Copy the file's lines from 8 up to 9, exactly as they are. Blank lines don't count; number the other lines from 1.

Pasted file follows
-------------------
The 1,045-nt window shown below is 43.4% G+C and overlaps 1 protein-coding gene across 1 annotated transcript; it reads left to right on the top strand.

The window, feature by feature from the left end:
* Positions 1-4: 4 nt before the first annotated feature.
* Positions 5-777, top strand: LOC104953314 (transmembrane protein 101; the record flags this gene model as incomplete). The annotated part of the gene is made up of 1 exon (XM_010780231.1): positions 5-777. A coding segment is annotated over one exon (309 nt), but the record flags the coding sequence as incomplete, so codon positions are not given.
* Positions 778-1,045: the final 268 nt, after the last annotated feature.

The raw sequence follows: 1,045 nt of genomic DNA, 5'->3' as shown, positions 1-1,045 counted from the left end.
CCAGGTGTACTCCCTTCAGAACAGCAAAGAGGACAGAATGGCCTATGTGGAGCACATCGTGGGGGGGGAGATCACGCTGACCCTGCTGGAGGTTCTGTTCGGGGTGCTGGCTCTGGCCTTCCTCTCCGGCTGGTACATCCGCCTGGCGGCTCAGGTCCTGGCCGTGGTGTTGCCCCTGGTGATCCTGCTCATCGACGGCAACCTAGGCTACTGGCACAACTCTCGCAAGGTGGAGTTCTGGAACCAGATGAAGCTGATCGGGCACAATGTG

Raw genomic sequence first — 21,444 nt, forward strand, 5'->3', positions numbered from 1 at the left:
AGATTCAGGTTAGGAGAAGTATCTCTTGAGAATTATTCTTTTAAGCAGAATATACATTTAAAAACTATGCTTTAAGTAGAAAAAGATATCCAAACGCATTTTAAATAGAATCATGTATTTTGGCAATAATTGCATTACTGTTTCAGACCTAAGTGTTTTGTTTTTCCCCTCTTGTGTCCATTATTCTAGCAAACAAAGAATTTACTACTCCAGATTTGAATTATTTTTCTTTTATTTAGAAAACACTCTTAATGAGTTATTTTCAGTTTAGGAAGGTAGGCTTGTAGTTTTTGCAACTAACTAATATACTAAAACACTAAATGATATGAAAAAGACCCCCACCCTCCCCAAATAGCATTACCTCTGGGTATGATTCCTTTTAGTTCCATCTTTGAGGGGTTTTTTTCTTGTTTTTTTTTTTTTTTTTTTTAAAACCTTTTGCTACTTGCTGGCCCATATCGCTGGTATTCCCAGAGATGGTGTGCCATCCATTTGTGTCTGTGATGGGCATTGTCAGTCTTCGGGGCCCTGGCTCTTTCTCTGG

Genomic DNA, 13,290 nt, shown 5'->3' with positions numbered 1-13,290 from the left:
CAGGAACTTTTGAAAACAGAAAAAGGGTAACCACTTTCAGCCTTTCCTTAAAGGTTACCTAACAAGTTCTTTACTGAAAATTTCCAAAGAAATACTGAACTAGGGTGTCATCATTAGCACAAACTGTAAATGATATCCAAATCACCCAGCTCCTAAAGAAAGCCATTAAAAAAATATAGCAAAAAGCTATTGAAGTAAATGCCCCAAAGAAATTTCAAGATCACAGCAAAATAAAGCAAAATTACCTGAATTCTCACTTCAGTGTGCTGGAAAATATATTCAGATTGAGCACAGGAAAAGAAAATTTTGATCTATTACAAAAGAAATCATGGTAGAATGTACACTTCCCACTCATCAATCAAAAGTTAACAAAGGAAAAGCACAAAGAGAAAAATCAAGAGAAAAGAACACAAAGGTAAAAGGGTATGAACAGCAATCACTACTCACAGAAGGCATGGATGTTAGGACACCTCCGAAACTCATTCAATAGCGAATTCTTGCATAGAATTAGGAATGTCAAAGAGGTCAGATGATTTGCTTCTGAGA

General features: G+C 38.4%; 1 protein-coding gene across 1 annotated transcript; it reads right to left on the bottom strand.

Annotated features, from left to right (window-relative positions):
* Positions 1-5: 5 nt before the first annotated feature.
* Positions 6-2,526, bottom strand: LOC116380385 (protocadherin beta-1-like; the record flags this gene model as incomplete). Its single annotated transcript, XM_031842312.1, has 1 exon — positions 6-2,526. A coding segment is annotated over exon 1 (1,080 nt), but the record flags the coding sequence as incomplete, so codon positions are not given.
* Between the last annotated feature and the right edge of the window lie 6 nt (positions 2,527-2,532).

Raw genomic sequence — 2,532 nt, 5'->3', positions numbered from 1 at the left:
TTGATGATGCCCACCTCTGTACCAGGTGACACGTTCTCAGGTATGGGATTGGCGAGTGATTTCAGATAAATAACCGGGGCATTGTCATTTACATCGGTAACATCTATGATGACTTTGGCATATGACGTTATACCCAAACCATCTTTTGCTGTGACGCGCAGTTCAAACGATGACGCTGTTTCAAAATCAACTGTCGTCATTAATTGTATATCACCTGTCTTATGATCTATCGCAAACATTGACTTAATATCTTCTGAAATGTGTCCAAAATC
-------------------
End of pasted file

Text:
Raw genomic sequence first — 21,444 nt, forward strand, 5'->3', positions numbered from 1 at the left:
AGATTCAGGTTAGGAGAAGTATCTCTTGAGAATTATTCTTTTAAGCAGAATATACATTTAAAAACTATGCTTTAAGTAGAAAAAGATATCCAAACGCATTTTAAATAGAATCATGTATTTTGGCAATAATTGCATTACTGTTTCAGACCTAAGTGTTTTGTTTTTCCCCTCTTGTGTCCATTATTCTAGCAAACAAAGAATTTACTACTCCAGATTTGAATTATTTTTCTTTTATTTAGAAAACACTCTTAATGAGTTATTTTCAGTTTAGGAAGGTAGGCTTGTAGTTTTTGCAACTAACTAATATACTAAAACACTAAATGATATGAAAAAGACCCCCACCCTCCCCAAATAGCATTACCTCTGGGTATGATTCCTTTTAGTTCCATCTTTGAGGGGTTTTTTTCTTGTTTTTTTTTTTTTTTTTTTTAAAACCTTTTGCTACTTGCTGGCCCATATCGCTGGTATTCCCAGAGATGGTGTGCCATCCATTTGTGTCTGTGATGGGCATTGTCAGTCTTCGGGGCCCTGGCTCTTTCTCTGG